Mr. Weber, the German MEP and leader of the EPP group in the European Parliament has a wealth of parliamentary experience and crucially has the backing of both Berlin and Budapest. However, Mr. Weber has no executive experience and is not widely known outside of Germany. Mr. Stubb meanwhile is a former leader of his country, along with being a former foreign and finance minister of a eurozone country.
Campaigning on a platform of reviving the EU’s ‘liberal internationalist’ values of openness and the rule of law, Mr. Stubb’s chances improved vastly this week after Michel Barnier, the EU’s Brexit chief negotiator, ruled himself out of the race. Unfortunately for the Finn, he comes from a country of just 5.5m people and has been largely absent from frontline politics for over two years, meaning his German counterpart still holds the lead.
EU criticism and market fears sees Italy agree to cut budget deficit
After last week’s announcement from Italy’s populist coalition government that it planned to run a deficit of 2.4% gross domestic product (GDP) next year sparked fears across the market and led to widespread criticism from across the EU, Rome has embarked on a U-turn in the past few days and vowed to curtail its future spending. Although the original announcement sparked fears across the bloc and set up a showdown between Italy and Brussels, Luigi di Maio, the leader of one of the ruling coalition parties, pledged not to backtrack on the plan ‘’by a millimetre’’.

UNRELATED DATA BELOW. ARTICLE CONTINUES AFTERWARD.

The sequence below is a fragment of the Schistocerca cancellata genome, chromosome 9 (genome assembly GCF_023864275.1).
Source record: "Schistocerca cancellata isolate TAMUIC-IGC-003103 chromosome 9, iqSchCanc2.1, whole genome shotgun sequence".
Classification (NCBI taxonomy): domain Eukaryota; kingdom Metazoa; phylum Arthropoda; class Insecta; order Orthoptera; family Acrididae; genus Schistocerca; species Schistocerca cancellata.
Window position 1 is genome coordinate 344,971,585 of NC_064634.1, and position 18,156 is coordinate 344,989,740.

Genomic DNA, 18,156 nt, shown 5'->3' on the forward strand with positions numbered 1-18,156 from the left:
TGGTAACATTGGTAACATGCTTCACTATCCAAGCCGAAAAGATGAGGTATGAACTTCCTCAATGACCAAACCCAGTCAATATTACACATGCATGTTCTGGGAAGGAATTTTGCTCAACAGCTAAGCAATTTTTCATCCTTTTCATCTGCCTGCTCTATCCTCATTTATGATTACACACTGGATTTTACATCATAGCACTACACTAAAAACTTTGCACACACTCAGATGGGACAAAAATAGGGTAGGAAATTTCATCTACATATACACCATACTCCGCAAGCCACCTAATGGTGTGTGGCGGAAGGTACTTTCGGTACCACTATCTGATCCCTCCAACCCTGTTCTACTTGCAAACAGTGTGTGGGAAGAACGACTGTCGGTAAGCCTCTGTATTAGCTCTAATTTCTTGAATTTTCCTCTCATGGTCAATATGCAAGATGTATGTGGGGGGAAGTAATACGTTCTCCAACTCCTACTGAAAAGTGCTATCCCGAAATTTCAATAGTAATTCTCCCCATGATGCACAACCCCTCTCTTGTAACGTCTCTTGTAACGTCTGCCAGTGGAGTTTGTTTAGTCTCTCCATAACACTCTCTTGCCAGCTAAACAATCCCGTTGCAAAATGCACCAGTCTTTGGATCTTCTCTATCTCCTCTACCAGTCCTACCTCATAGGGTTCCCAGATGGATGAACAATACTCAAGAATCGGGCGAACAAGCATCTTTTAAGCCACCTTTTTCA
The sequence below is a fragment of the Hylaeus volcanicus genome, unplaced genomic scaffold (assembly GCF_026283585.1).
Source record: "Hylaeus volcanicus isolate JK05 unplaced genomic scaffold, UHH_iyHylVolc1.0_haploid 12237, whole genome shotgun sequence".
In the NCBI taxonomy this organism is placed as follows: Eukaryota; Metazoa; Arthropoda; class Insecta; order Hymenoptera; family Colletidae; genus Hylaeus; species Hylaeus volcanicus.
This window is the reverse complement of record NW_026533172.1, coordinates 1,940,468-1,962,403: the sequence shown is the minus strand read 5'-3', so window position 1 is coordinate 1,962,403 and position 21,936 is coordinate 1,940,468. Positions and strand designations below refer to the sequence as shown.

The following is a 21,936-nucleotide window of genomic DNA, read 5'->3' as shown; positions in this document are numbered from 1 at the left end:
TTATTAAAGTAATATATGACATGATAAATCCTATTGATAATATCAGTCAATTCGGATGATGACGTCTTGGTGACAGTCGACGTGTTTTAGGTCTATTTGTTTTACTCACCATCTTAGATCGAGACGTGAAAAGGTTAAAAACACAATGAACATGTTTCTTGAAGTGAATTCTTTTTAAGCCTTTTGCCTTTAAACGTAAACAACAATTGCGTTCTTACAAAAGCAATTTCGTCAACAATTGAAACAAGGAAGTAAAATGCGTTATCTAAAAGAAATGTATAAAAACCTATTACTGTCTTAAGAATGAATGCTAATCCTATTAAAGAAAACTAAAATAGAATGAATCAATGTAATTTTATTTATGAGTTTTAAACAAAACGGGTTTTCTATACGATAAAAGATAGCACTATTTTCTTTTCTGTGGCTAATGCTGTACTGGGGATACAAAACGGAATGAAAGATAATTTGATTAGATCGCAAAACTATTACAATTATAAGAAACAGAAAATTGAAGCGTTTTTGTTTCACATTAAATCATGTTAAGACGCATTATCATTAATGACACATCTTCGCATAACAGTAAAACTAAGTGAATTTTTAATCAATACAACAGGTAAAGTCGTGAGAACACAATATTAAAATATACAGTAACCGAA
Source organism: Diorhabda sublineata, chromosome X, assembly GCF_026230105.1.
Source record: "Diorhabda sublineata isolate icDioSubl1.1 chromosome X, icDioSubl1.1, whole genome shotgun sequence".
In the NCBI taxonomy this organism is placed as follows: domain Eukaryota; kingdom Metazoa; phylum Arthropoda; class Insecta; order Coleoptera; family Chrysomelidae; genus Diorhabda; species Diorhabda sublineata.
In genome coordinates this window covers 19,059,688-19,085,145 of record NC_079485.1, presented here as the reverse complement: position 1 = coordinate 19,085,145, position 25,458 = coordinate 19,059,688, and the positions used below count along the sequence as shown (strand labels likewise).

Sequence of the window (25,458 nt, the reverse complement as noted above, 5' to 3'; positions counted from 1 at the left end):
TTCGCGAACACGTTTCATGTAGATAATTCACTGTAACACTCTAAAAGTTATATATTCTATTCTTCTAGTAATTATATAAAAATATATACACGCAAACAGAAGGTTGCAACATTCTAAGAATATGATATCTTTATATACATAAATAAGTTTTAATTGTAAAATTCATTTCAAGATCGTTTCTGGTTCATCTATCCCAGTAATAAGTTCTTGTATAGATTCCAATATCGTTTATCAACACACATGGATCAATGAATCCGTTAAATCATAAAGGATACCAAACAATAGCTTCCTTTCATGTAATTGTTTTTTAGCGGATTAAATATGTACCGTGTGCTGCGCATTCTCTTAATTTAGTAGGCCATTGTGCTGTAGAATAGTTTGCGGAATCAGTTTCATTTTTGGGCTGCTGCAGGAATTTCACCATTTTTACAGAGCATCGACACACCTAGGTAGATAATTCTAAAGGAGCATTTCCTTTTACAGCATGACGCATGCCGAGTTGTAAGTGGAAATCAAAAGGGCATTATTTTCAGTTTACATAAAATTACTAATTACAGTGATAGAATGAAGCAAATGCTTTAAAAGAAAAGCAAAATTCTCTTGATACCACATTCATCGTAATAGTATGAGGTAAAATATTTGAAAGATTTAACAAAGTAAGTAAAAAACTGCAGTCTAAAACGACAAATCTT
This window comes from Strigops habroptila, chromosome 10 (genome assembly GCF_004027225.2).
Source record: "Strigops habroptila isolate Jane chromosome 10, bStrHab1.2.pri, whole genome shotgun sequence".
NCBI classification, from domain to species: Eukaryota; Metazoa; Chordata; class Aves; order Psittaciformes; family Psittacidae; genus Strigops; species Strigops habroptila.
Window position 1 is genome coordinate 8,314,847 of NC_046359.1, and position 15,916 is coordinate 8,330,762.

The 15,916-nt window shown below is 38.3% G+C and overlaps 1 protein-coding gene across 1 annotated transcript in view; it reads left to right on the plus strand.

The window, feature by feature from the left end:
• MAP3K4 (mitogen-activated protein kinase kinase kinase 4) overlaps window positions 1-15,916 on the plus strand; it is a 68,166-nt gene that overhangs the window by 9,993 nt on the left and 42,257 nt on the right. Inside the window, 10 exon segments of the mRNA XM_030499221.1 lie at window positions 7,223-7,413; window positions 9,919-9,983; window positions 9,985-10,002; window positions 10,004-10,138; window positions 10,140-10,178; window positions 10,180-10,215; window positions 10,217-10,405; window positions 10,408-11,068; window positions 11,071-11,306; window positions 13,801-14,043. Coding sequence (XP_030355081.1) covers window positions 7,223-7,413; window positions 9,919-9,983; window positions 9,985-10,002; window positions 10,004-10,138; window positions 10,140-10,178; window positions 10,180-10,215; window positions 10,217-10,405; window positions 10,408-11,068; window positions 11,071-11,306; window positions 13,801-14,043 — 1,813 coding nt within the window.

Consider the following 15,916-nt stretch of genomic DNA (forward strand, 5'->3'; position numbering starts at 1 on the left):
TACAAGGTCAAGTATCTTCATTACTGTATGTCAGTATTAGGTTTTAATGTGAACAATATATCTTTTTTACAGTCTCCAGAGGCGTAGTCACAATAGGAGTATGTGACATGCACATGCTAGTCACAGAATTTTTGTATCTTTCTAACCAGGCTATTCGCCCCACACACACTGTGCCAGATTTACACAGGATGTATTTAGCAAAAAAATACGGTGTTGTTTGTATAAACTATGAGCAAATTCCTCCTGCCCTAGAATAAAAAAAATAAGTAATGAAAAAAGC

Rome’s budgetary position changed this week, however, when government sources told reporters on Wednesday that the aim now was to reduce the deficit to no higher than 2.2% of GDP in 2020 and 2% in 2021. Despite these reductions though, next year’s target still remains at 2.4% of GDP. This latest development triggered welcome relief across European markets and sent Italian government bond yields downwards.
Further to the news leaked from government sources, the country’s economy minister, Giovanni Tria, confirmed that the fiscal shortfall would follow a downward path after 2019. Speaking to business leaders, he confirmed that ‘’the deficit will increase compared with the previous forecasts in 2019, but then there will be a gradual reduction in the following years’’. The country’s president, Sergio Mattarella is known to be keen on ensuring that there be as little deficit spending as possible and has been exerting pressure on the coalition government where possible.
Referendum name-change throws up crisis for Macedonia
The EU, the US, NATO, and the Macedonian prime minister all welcomed the result of the country’s referendum name-change last Sunday after 91% of those who voted all backed the proposed name-change of the country to North Macedonia. However, whether the vote will be deemed suitable is highly doubtful after only 37 per cent of those eligible to vote came out to partake in the historic referendum.
The vote is part of an agreement reached between Macedonia and its southern neighbour Greece that would see the former country renaming itself, as Athens sees the use of its current title as a territorial claim to the Greek region of Macedonia and the legacy of the kingdom ruled by Alexander the Great. The successful and approved renaming of Macedonia would end a 27 year-old row between both countries and in exchange see Greece lifting a veto on its bid to join the EU.
However the turnout of Sunday’s referendum has thrown the name-change proposal into doubt, leading the Macedonian president Gjorge Ivanov to urge his government not to press ahead with the plan, stating that a ‘’silent majority’’ had rejected the proposal by boycotting Sunday’s referendum on the issue. This puts him at complete odd with the country’s prime minister Zoran Zaev who has backed the deal. If the name change did go ahead successfully, it would see Macedonia finally being drawn into the west’s orbit and away from the influence of Russia and China.